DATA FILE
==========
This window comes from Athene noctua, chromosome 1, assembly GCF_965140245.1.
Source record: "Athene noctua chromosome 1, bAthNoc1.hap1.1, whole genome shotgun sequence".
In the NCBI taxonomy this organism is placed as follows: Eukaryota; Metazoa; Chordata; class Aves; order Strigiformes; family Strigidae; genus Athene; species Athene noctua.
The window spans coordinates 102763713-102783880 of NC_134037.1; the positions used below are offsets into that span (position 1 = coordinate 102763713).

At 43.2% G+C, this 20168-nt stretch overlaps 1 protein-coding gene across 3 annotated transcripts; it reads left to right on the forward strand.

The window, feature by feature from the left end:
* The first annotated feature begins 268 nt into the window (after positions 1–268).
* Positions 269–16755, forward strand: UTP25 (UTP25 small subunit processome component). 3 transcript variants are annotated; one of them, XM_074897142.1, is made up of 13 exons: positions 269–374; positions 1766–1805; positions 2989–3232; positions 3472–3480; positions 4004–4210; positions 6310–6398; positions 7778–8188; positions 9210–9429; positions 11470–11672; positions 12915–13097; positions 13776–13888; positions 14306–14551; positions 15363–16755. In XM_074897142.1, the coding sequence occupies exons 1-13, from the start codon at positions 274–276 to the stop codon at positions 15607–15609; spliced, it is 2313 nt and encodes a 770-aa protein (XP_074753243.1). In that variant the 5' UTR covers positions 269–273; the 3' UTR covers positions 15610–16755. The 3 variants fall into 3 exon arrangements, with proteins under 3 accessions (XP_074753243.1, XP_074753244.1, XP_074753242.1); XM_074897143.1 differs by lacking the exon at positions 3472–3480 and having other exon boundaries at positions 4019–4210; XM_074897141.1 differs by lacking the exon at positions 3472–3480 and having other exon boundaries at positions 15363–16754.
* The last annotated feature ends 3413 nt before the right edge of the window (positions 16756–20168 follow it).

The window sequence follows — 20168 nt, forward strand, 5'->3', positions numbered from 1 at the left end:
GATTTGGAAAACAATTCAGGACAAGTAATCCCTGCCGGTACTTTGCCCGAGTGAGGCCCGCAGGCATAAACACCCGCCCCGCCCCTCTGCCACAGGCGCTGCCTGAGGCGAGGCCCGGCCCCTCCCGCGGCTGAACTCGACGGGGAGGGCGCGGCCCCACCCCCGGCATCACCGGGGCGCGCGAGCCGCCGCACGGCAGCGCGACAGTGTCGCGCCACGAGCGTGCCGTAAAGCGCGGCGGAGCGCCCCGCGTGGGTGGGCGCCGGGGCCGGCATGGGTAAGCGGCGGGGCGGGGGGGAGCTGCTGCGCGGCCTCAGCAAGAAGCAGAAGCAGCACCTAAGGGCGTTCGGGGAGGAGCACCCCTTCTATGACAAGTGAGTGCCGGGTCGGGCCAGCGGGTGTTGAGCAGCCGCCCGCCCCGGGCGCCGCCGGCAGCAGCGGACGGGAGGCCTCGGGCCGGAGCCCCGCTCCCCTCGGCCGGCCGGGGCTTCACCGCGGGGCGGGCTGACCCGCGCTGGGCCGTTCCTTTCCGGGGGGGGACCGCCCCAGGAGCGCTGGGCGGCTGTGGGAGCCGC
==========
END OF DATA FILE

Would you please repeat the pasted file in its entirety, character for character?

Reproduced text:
This window comes from Athene noctua, chromosome 1, assembly GCF_965140245.1.
Source record: "Athene noctua chromosome 1, bAthNoc1.hap1.1, whole genome shotgun sequence".
In the NCBI taxonomy this organism is placed as follows: Eukaryota; Metazoa; Chordata; class Aves; order Strigiformes; family Strigidae; genus Athene; species Athene noctua.
The window spans coordinates 102763713-102783880 of NC_134037.1; the positions used below are offsets into that span (position 1 = coordinate 102763713).

At 43.2% G+C, this 20168-nt stretch overlaps 1 protein-coding gene across 3 annotated transcripts; it reads left to right on the forward strand.

The window, feature by feature from the left end:
* The first annotated feature begins 268 nt into the window (after positions 1–268).
* Positions 269–16755, forward strand: UTP25 (UTP25 small subunit processome component). 3 transcript variants are annotated; one of them, XM_074897142.1, is made up of 13 exons: positions 269–374; positions 1766–1805; positions 2989–3232; positions 3472–3480; positions 4004–4210; positions 6310–6398; positions 7778–8188; positions 9210–9429; positions 11470–11672; positions 12915–13097; positions 13776–13888; positions 14306–14551; positions 15363–16755. In XM_074897142.1, the coding sequence occupies exons 1-13, from the start codon at positions 274–276 to the stop codon at positions 15607–15609; spliced, it is 2313 nt and encodes a 770-aa protein (XP_074753243.1). In that variant the 5' UTR covers positions 269–273; the 3' UTR covers positions 15610–16755. The 3 variants fall into 3 exon arrangements, with proteins under 3 accessions (XP_074753243.1, XP_074753244.1, XP_074753242.1); XM_074897143.1 differs by lacking the exon at positions 3472–3480 and having other exon boundaries at positions 4019–4210; XM_074897141.1 differs by lacking the exon at positions 3472–3480 and having other exon boundaries at positions 15363–16754.
* The last annotated feature ends 3413 nt before the right edge of the window (positions 16756–20168 follow it).

The window sequence follows — 20168 nt, forward strand, 5'->3', positions numbered from 1 at the left end:
GATTTGGAAAACAATTCAGGACAAGTAATCCCTGCCGGTACTTTGCCCGAGTGAGGCCCGCAGGCATAAACACCCGCCCCGCCCCTCTGCCACAGGCGCTGCCTGAGGCGAGGCCCGGCCCCTCCCGCGGCTGAACTCGACGGGGAGGGCGCGGCCCCACCCCCGGCATCACCGGGGCGCGCGAGCCGCCGCACGGCAGCGCGACAGTGTCGCGCCACGAGCGTGCCGTAAAGCGCGGCGGAGCGCCCCGCGTGGGTGGGCGCCGGGGCCGGCATGGGTAAGCGGCGGGGCGGGGGGGAGCTGCTGCGCGGCCTCAGCAAGAAGCAGAAGCAGCACCTAAGGGCGTTCGGGGAGGAGCACCCCTTCTATGACAAGTGAGTGCCGGGTCGGGCCAGCGGGTGTTGAGCAGCCGCCCGCCCCGGGCGCCGCCGGCAGCAGCGGACGGGAGGCCTCGGGCCGGAGCCCCGCTCCCCTCGGCCGGCCGGGGCTTCACCGCGGGGCGGGCTGACCCGCGCTGGGCCGTTCCTTTCCGGGGGGGGACCGCCCCAGGAGCGCTGGGCGGCTGTGGGAGCCGC